And this is not good news: The number of individuals starting new businesses in the US fell by 24% in 2008 -- that's twice Spain's collapse and four times worse than the UK.
When I saw this graph about the toll the recession has taken on entrepreneurs, the first thing I thought of was green energy.
Maybe that's because a close friend of mine is starting a green energy company. But it's also because a lot of economic analysts expect energy to be a major source of growth and job creation in the next ten years. The problem is (as my friend can attest), just as world governments' interest in green technology is increasing, investment in green technology is falling off a cliff. As the Economist explains here, renewable energy has a high upfront cost, even if you save a lot of money with efficiency over time. That makes firms reluctant to become customers, which makes venture capitalists reluctant to become investors:
Companies cannot be expected to abandon them unless they get a clear signal from consumers or governments that it is in their financial interest to do so. And they are not getting such a signal.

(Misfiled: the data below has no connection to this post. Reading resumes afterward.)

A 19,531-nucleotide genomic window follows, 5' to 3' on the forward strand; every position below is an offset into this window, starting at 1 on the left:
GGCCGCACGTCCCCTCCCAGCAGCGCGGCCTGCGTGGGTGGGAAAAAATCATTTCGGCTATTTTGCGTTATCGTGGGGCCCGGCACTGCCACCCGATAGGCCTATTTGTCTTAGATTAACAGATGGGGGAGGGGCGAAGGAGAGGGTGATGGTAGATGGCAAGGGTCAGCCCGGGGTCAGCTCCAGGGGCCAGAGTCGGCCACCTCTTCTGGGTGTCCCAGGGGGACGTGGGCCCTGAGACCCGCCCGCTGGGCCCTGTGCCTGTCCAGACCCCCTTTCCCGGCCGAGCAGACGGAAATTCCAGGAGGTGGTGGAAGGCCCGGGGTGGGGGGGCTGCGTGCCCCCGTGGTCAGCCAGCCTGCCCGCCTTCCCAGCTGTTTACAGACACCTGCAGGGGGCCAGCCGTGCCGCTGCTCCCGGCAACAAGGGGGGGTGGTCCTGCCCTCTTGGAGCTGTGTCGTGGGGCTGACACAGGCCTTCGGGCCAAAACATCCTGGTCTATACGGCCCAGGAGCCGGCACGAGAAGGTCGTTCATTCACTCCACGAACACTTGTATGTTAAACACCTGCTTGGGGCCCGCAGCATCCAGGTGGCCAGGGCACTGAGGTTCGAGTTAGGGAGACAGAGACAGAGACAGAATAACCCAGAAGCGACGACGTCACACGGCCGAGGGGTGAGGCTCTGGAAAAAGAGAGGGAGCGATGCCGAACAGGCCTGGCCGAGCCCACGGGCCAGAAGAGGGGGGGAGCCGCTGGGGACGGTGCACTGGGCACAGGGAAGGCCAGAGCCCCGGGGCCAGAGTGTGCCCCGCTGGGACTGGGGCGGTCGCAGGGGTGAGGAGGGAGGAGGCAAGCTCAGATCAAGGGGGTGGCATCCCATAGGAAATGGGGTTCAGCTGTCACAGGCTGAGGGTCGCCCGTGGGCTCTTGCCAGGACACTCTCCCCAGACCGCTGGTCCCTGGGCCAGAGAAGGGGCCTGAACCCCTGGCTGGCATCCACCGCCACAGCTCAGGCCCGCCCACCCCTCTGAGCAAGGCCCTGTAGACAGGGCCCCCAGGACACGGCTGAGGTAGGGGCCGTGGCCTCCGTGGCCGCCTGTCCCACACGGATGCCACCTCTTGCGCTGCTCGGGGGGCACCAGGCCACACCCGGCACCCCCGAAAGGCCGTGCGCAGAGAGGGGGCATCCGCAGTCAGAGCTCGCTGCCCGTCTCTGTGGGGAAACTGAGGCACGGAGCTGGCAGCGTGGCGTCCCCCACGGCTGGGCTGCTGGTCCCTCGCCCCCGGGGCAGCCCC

The answer is elusive. A carbon price in England, for example, has not spurred a renewable energy revolution, the Economist reports. Still the United States should be creative. Programs like "Cash for Caulkers" that pay homeowners to retrofit their homes are a nice start. Or we could invest in green technology more directly, as Evan Osnos chronicled in this New Yorker story about China's "crash course" in green technology. Or the government could poor money into energy storage research, and heed the predictions of Montana Gov. Brian Schweitzer about battery technology being the key to the global technology revolution. The point is: There is a lot more that we can do, and a green tech policy could go a long way toward recovering America's entrepreneurial spirit and creating a new fleet of jobs that last.
[Via Real Time Economics]